When asked to describe a particularly interesting experience he’s had, Mr. Capozzi remained quite humble saying that “it’s easy to look at your life and think it’s boring because you’ve already done all the things in your life.” But, of course, there still was a story to be told.
“So there’s this old hermit, his name is Noah John Rondeau and he lived on the cold river, which was like 10 miles from the closest road. He lived there by himself for a long time and was the major of Cold River, population 1. I spent some time camping in his old hermitage near his old cabin, hiking 15 miles to get to that spot.” He continued, “Camping there and fishing and eating the fish that he used to, all native, non-stocked, heritage stream brook trout” was a really cool experience. In the middle of this whole trip dedicated to isolation, he said, “all of a sudden, like 10 miles from the closest road, a freaking helicopter flies over the river valley with a bunch of military guys standing on the rails of the chopper. It was really funny because I was going as far out as I could to be secluded and then I got buzzed by a helicopter in the middle of this wilderness.” He concluded, “Just a really funny, weird experience that I would never have imagined would have happened.
Skiing is also a big component of Mr. Capozzi’s life. As some may know, Mr. Capozzi has been involved in the school ski club for quite some time and could often be seen skiing with Guidance Counselor Mr. Weber on the Tuesday outings to Holiday Valley. If one was particularly observant, however, they may have noticed the unique wooden skis Mr. Capozzi would use. And, to no surprise to those that know him, Mr. Capozzi’s skis were truly hand-made by him. When asked how he got into the impressive task of making his skis, Mr. Capozzi explained as if it was an everyday occurrence that it all started with an interest in buying new skis. However, looking at the process that other manufacturers used, Mr. Capozzi realized that it’s a process he understands very well and was within the realm of possibilities for him to replicate. As a stickler for doing things correctly, Mr. Capozzi realized that if he was going to make them, he was going to make them to industry standards. Tech teacher Mr. DeLellis added, “He pours his heart and soul into his work and it’s very evident!”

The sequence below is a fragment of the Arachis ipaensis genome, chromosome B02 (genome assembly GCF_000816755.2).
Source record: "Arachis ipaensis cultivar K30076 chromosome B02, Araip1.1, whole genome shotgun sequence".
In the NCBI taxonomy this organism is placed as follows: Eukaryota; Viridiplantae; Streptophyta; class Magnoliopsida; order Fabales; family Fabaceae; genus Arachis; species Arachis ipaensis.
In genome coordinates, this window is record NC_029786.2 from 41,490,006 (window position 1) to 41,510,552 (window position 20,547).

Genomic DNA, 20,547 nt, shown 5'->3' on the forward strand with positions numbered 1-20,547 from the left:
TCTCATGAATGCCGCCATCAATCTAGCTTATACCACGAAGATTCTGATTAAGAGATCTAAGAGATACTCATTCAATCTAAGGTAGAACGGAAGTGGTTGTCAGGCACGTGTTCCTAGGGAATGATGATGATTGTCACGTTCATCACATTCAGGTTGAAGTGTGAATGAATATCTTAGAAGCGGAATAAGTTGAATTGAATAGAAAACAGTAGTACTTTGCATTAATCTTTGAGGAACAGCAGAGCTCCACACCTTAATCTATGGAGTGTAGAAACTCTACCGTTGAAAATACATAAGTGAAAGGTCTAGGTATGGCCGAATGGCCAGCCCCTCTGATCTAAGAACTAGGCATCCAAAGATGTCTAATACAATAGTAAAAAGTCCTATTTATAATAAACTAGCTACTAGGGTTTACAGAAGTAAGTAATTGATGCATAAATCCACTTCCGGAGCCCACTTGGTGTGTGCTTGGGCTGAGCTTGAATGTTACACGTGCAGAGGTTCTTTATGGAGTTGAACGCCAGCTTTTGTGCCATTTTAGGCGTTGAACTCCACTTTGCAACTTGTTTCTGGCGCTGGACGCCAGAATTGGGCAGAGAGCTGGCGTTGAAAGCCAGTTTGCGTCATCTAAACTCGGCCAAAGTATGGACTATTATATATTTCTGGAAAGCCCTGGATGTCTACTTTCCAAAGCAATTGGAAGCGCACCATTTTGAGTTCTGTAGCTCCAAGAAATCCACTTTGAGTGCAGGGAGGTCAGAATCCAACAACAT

After investing in creating his own production line and making many iterations of the skis, Mr. Capozzi realized that his ski-building endeavor gained more momentum than predicted. After getting many requests for his skis, Mr. Capozzi launched a website to sell his homemade wooden skis.
Some More Fun Facts about Mr. Capozzi:
He has a beagle cavalier spaniel mix named Milo
Recommends that everyone see the movie Good Will Hunting at some point in their lives
Top of his bucket list included exploring hard to reach parts of the Andes in Chile and Argentina
Mr. Capozzi also offers some advice to students here at East. He recommends not focusing on the number of your grade but rather focusing on the amount of progress you can make with your understanding of the topic. He explained that students get hung up on getting a 100, but in truth “what you have to do to get a 100 and what you have to do to get a thorough understanding of the content aren’t always the same thing.” It’s important to reach towards “understanding content in a way that will be relevant to your future” and “focus less on grades and more on learning.”